Fanny Cradock Strawberry Shortbread

While one shortbread circle is cooling, Fanny suggests cutting the other in half ready for presentation.  When both are fully cool, she piles in sliced, hulled and heavenly strawberries, pops the two halves on top as 'wings' or a lid, and adds generous amounts of piped cream. I'm not sure where this traditional display originates, but it does make a very pleasing offering. The shortbread is crumbly and buttery. The strawberries sweet and juicy. The cream light and fluffy. Next time I need a little sunshine in my days, this will be my go-to brightener. Let's pray for all those that are burdened by chemically treated fruits while we are feeling so worthy.

Fanny Cradock Strawberry Shortbread

Thursday, 9 February 2017

Pinky & Perky

I always take Fanny Cradock's advice. Well, more often than not. Okay, sometimes. I certainly abide by one of her favourite recommendations, which is to scour the 'thrift' shops for hidden treasures. She's forever popping in to see if she can pick up an unusual dish, a discarded ornament or if she's lucky a delightful mould in which to present her food at it's very best. I can't resist a rummage myself. From time to time I pick something up though that I wonder 'when will I ever use that?' The vintage mould I bought last year is one such item...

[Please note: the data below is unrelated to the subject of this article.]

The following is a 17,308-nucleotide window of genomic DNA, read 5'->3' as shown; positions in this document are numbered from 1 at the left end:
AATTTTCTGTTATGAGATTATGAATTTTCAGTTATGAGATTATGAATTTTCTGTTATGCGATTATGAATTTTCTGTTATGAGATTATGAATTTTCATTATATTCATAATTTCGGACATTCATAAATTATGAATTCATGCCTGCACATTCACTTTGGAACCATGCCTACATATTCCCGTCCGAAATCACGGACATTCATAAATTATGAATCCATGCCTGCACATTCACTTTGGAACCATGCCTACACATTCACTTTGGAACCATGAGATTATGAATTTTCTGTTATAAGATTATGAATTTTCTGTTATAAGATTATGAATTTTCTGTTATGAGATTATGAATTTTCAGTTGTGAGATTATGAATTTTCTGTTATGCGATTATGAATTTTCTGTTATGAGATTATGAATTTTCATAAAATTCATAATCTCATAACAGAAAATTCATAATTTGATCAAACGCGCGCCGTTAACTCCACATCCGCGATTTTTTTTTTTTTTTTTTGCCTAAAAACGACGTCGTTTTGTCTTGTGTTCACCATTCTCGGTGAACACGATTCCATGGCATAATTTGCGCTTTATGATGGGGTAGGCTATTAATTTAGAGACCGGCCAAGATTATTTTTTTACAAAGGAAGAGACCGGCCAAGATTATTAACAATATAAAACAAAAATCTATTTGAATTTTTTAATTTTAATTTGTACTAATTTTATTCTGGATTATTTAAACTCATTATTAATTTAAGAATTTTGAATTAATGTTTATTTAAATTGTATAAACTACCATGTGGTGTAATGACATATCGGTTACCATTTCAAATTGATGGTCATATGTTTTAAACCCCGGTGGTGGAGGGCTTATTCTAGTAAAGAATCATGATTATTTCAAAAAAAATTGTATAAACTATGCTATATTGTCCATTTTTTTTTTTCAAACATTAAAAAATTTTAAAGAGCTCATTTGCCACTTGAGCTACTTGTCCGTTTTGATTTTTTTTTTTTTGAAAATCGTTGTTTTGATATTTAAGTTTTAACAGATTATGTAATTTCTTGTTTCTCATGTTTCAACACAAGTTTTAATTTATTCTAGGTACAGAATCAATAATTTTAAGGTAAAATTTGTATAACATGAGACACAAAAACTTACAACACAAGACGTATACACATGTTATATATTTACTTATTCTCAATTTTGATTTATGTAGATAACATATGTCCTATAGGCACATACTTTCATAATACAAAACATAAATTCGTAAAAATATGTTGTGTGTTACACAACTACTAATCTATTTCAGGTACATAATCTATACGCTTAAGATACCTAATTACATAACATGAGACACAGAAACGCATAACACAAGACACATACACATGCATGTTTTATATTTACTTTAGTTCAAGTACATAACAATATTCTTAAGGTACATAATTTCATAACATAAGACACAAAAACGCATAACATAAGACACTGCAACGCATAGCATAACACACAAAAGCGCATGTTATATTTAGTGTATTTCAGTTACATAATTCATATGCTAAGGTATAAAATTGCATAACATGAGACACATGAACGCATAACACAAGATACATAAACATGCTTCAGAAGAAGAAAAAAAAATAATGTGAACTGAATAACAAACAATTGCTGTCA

Fanny Cradock Apricot Mould

Fanny's guidance is to make her Apricot Snow, or La Délice des Abricots, in an old fashioned pyramid mould. It's round and resembles a pyramid only in the way it reaches for the sky with each circular step slightly smaller than the previous one. A bit more like a pointy hat than a pyramid. Well, if only I had one. I am often envious of Fanny's moulds, and she knows it. She practically thrives on being the first to bag the bargains. I had thought I'd have to improvise wildly on this dish, when I suddenly remembered the mould I'd bought and tucked away at the back of the cupboard, waiting for it's perfect time to shine. The relief!

Fanny Cradock Apricot Mould

The recipe itself is a variation on the by-now-familiar blancmange theme. With the addition of cold tea. Fanny uses small, stoned, ripe apricots for her Délice, but they aren't really in season at the moment, so I grab a tin I had snuggled away next to the mould at the back of my long-forgotten kitchen cupboard. No shame in that, remember. Fanny cooks hers in a low oven, swimming in the cold tea and then rubs them through a sieve while they are still hot, to emulsify. I whizz mine up in the food processor. Perfectly pulsed purée.